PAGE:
Worms: 

There is less common when compared to other scams listed above. However, they still pose a threat as significant as the others. A typical example is a Mikeyy worm. This uses JavaScript to infect user’s accounts as soon as they visit the profile of friends already infected.

In a move similar to that of coronavirus spread. Anyone who visits the profile of a friend, colleague, or any follower in their network will be infected. When it happens, the worm becomes a considerable problem. It leads people to have no choice but to close their accounts on Twitter. However, it has become scarcely used by scammers.

Pay to get followers scam: 

We have seen adverts of profiles who claim that they can bring thousands of followers for a small amount of money. These scam manifest in different forms, with some claiming that they can identify Twitter accounts that automatically follow you after you pay for their services. Others claim they can get you, followers, through a shared interest. That is, they will get you, followers, based on your hobbies and shared interests such as sports, movies, and music.

No matter what they claim they can do for you, most of the pay for followers providers are scammers. Instead, you should use our list of the safest and best sites to buy real Twitter followers! Therefore, if you agree to engage with any of these people, you could be accused of assisting in the distribution of spam on the social networking platform. Twitter can ban you from the site altogether.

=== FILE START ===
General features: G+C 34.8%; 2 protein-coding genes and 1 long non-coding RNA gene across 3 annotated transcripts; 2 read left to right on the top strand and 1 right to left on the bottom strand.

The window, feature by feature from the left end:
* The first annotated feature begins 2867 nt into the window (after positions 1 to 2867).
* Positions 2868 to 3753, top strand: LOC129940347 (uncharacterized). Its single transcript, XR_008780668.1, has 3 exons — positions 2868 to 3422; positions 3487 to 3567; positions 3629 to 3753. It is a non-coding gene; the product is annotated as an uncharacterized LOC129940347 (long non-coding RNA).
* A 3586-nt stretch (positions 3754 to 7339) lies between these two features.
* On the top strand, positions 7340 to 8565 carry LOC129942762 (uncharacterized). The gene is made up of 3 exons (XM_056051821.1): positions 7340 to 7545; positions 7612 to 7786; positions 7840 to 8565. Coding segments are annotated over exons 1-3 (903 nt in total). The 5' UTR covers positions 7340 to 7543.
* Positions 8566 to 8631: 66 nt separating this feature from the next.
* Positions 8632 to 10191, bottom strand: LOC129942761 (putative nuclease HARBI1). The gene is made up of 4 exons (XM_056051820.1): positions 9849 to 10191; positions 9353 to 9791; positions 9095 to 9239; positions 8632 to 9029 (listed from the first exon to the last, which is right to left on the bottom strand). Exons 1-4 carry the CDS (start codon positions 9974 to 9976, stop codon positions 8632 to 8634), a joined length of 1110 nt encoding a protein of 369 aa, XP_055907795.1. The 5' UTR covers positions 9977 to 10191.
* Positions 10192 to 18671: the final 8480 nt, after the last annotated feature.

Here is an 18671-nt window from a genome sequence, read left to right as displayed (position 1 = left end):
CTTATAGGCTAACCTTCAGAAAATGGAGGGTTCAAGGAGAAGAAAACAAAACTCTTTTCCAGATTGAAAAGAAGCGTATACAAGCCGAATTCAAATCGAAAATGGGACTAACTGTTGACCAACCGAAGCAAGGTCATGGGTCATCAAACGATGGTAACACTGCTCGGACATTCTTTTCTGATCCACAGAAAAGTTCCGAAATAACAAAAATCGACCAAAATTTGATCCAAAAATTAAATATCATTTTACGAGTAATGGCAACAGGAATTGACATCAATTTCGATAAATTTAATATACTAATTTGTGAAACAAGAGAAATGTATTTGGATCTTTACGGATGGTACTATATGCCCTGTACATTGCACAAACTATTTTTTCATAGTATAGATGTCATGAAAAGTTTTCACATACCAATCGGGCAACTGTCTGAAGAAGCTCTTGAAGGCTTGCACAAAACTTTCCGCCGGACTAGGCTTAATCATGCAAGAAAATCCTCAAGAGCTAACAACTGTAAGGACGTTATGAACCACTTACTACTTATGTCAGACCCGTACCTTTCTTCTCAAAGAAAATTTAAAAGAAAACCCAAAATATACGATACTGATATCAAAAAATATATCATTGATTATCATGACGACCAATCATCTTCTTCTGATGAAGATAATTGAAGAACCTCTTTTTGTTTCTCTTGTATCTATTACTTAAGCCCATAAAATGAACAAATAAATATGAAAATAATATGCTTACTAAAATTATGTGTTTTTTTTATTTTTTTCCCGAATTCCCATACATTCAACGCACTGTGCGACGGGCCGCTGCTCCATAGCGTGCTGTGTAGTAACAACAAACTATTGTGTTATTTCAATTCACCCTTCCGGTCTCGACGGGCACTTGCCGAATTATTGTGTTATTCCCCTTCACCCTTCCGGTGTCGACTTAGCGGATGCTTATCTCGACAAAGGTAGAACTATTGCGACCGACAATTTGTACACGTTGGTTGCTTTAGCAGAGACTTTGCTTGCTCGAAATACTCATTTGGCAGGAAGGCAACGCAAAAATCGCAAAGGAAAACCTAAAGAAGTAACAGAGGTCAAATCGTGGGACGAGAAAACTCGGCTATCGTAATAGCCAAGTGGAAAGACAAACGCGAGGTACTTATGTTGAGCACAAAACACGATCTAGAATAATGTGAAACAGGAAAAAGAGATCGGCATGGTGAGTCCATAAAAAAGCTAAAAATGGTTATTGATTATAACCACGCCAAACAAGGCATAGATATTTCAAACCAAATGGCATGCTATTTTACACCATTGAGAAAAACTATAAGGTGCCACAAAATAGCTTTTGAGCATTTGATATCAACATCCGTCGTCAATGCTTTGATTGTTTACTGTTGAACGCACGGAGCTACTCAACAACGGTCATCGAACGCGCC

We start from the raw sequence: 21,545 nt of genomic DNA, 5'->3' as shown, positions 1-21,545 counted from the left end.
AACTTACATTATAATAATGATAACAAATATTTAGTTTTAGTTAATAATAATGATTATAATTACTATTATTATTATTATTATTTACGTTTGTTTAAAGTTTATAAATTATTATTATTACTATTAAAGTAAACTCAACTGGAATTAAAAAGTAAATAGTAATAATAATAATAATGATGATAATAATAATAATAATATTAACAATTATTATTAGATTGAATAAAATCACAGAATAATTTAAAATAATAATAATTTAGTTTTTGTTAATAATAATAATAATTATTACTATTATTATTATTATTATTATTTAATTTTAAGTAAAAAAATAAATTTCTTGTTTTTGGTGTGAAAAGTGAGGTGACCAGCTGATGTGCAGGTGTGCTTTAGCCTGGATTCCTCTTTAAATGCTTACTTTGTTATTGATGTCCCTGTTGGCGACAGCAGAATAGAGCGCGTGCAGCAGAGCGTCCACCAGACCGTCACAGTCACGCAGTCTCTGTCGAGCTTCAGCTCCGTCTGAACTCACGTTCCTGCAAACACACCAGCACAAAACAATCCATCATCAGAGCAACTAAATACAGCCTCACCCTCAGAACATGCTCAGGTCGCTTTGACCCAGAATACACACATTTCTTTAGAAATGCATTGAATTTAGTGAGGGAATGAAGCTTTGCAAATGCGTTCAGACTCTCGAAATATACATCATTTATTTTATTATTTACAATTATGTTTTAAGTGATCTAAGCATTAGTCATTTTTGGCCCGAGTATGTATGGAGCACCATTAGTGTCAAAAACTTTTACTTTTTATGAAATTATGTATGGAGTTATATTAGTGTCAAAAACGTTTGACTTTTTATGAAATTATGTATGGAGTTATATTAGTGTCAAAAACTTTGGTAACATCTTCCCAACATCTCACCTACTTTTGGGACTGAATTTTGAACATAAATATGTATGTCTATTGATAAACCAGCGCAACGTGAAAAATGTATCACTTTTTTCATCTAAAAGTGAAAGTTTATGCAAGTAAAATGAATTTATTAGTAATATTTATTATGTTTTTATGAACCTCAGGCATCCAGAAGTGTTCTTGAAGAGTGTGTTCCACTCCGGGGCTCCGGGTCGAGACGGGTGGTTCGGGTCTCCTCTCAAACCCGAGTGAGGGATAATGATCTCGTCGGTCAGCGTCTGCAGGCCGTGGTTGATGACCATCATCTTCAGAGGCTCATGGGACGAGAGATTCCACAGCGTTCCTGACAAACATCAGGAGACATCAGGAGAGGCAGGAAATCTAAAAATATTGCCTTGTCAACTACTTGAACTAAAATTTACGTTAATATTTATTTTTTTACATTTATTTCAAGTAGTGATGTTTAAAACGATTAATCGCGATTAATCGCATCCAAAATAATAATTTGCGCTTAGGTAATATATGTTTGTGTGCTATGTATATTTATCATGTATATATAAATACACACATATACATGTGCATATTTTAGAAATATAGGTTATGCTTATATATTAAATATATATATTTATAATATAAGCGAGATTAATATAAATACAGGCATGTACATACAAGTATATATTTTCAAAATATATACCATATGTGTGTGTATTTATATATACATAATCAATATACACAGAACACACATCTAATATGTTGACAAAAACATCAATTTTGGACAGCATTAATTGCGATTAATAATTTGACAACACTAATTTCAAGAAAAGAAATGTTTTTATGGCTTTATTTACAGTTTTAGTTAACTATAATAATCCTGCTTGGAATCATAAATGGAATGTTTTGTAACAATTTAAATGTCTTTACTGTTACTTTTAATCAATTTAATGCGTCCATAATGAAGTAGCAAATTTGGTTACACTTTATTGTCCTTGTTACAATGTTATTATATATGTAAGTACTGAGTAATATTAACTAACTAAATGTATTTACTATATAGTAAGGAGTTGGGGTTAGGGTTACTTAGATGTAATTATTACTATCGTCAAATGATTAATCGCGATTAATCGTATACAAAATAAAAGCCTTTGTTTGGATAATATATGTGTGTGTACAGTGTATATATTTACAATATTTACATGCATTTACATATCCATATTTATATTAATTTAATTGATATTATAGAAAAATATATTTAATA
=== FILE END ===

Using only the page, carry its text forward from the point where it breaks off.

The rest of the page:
What to do when you discover a scam on Twitter?

Twitter scams are a constant issue, but we have looked at the common ones above. The reason is to help you know when you are being scammed. When you discover a scam, this is what you should do about it.

The first one is you should know that Twitter only sends emails from @twitter.com or @e.twitter.com. Therefore, if you receive an email from a different address, which may include attachments and links, delete them without opening. If you do open it, do not, for any reason, download any attachments contained in these emails.

In case you suspect your account has been compromised, contact Twitter compromised account help page. Twitter will help you reset your account and create a new password. Twitter usually does this by sending you a secure link for you to use in creating a new password.

In cases of financial scams, you can report through the app. Follow the steps below:

  • Select report tweet from the “v”, icon
  • Choose it’ sit’s suspicious or spam
  • Select the option that describes the way the tweet is a scam best.
  • Submit your report.
  • The process is the same if you are using a desktop.

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Published on: 13 April
Posted by: E O